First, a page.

them, and it didn't really hold enough of them—plus it was ugly. The new dispenser hangs on the inside of the cabinet door just below the sink, keeping all our rags neatly hidden away, yet within easy reach. So this purchase, too, will be a big boost to our ecofrugal lifestyle.
  • Various odds and ends. We bought a pair of much-needed bookends for $2 each; we could possibly have made some for less, but these are the slim-profile kind, which will allow them to squeeze in between sections on our overcrowded bookshelves. We also grabbed a pack of little stick-on pads that go on the ends of chair legs to keep them from scratching up the floor; this small purchase will help postpone (indefinitely, we hope) the day we have to refinish our wood floors again. And lastly, we grabbed a pack of a product called cable reel that helps keep computer cords neatly tucked out of the way. We've done the same thing with pipe insulation in the past, but this stuff actually costs less per foot and will look a bit less conspicuous.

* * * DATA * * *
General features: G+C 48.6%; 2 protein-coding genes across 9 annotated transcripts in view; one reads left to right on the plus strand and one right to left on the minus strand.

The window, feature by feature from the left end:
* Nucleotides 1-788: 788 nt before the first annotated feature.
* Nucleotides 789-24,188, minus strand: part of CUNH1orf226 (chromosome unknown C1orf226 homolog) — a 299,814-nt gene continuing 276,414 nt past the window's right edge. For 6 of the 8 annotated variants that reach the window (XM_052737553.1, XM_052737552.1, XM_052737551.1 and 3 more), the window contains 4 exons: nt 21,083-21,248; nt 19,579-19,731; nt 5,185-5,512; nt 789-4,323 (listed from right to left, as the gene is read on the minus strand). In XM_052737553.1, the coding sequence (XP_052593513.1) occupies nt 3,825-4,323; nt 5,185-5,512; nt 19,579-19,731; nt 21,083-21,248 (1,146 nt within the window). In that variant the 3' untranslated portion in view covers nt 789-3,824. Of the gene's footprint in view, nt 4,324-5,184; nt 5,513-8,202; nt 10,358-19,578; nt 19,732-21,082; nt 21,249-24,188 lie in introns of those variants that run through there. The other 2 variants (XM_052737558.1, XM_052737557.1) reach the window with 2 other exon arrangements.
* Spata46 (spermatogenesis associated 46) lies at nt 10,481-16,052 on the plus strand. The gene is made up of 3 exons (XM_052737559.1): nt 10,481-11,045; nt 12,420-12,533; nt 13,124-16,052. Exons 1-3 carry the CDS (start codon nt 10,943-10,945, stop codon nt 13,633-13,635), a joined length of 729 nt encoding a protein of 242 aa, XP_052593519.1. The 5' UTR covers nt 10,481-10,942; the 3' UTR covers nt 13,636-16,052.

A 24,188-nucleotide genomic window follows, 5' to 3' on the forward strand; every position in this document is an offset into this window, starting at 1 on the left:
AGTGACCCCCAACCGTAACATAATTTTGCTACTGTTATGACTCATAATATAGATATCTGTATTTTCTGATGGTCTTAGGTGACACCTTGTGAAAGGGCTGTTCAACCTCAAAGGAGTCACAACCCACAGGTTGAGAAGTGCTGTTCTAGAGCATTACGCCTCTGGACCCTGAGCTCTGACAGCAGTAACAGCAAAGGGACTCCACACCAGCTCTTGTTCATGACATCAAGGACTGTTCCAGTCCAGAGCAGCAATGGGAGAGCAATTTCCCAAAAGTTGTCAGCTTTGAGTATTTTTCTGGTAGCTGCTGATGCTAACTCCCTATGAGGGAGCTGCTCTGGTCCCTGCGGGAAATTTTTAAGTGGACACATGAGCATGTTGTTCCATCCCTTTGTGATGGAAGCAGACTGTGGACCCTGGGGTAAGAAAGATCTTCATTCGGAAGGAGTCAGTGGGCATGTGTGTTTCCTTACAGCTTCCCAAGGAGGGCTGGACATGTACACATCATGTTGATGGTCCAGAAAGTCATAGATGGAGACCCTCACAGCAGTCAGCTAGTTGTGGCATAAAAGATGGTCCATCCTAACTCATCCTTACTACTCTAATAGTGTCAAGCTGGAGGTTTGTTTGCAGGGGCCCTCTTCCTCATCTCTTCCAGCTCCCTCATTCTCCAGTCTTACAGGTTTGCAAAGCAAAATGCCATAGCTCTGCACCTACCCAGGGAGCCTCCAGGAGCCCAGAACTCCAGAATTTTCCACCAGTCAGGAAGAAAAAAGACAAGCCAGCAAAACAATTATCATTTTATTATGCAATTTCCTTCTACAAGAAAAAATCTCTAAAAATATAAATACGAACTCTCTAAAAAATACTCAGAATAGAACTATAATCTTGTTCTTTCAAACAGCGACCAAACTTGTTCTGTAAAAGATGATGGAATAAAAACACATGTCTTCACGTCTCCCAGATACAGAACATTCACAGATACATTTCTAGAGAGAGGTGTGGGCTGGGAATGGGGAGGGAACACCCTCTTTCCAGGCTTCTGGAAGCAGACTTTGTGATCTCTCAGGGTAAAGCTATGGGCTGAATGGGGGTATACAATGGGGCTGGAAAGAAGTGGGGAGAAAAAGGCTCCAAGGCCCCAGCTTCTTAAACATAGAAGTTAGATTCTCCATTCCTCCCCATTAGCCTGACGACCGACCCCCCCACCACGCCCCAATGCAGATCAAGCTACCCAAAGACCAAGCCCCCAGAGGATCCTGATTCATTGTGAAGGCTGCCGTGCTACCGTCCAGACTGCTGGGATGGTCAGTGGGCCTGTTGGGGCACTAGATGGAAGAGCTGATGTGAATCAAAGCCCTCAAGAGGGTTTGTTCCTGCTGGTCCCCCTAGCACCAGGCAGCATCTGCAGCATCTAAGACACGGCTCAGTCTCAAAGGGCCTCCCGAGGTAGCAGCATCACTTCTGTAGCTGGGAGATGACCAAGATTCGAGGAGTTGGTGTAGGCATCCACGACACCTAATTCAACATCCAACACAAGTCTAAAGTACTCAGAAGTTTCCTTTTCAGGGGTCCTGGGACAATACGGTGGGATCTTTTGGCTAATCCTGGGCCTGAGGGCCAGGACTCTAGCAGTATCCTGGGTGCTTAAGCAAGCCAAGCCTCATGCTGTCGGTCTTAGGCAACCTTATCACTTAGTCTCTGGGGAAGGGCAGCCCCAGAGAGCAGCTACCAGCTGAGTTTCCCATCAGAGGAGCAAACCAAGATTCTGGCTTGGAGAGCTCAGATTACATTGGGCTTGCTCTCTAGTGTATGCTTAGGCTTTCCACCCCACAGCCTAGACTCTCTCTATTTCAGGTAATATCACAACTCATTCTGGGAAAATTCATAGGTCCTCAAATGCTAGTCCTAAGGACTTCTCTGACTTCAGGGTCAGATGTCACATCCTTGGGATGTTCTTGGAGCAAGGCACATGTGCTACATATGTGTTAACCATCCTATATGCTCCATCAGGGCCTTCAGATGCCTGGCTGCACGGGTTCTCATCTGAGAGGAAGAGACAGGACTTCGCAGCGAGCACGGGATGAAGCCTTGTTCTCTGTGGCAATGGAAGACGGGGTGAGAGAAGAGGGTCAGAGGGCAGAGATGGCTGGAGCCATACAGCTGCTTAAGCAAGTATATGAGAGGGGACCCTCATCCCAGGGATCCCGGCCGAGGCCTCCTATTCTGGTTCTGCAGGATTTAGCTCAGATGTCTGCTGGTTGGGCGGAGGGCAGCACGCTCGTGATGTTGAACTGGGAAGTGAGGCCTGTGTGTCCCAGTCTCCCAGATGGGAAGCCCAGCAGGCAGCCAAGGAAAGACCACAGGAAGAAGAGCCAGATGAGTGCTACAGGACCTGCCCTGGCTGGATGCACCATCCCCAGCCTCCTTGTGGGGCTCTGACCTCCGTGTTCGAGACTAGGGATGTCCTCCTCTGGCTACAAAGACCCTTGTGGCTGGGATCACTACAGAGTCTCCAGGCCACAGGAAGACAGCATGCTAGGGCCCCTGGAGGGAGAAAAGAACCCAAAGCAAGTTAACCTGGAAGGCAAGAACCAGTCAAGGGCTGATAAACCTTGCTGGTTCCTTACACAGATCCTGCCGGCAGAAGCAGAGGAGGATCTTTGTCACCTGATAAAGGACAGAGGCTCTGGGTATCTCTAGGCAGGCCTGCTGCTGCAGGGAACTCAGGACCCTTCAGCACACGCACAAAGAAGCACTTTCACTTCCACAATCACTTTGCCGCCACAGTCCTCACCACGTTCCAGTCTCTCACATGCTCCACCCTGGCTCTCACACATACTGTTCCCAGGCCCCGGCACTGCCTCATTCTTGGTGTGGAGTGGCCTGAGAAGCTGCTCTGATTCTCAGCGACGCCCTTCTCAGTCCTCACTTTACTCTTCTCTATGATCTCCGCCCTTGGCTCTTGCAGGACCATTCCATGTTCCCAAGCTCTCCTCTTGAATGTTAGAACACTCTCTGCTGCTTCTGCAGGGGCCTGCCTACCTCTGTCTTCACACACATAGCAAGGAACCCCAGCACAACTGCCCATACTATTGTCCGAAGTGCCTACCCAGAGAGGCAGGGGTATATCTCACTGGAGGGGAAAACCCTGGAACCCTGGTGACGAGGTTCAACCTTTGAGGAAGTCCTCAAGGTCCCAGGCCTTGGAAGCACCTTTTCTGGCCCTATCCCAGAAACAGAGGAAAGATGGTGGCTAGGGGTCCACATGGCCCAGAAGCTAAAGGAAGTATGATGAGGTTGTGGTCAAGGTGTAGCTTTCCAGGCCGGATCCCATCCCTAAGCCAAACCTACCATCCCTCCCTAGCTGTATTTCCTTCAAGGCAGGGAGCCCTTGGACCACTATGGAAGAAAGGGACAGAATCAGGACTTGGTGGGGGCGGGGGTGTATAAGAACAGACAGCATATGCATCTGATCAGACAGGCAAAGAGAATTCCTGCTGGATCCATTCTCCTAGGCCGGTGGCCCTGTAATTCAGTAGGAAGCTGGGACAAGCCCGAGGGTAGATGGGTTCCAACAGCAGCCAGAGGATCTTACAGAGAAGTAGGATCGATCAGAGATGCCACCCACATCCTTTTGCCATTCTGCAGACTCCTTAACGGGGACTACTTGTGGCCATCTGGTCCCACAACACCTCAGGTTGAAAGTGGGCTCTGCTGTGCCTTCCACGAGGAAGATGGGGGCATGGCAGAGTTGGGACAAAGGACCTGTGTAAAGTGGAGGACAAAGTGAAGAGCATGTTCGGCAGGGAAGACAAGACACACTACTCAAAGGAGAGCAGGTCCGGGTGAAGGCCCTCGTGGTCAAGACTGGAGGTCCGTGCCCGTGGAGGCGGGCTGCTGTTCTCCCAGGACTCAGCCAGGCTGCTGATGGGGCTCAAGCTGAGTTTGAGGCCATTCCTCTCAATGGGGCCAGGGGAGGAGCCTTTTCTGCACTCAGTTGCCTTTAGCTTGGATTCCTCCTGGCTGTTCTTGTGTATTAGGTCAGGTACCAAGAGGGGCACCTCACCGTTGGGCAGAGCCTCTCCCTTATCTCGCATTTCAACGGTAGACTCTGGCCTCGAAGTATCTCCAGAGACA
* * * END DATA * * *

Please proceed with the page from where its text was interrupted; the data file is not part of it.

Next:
So while not all of the items we bought can be seen as investment purchases, all of them were items we had a genuine use for and could get more cheaply at IKEA than elsewhere. The only real splurge on our trip was the $11 we spent for lunch at the cafĂ©—and as splurges go, an $11 lunch for two is a pretty small one. Indeed, for an anniversary meal, most people would probably consider it downright lame. But then, as I've already noted, we're not most people. We're weird and we like it that way.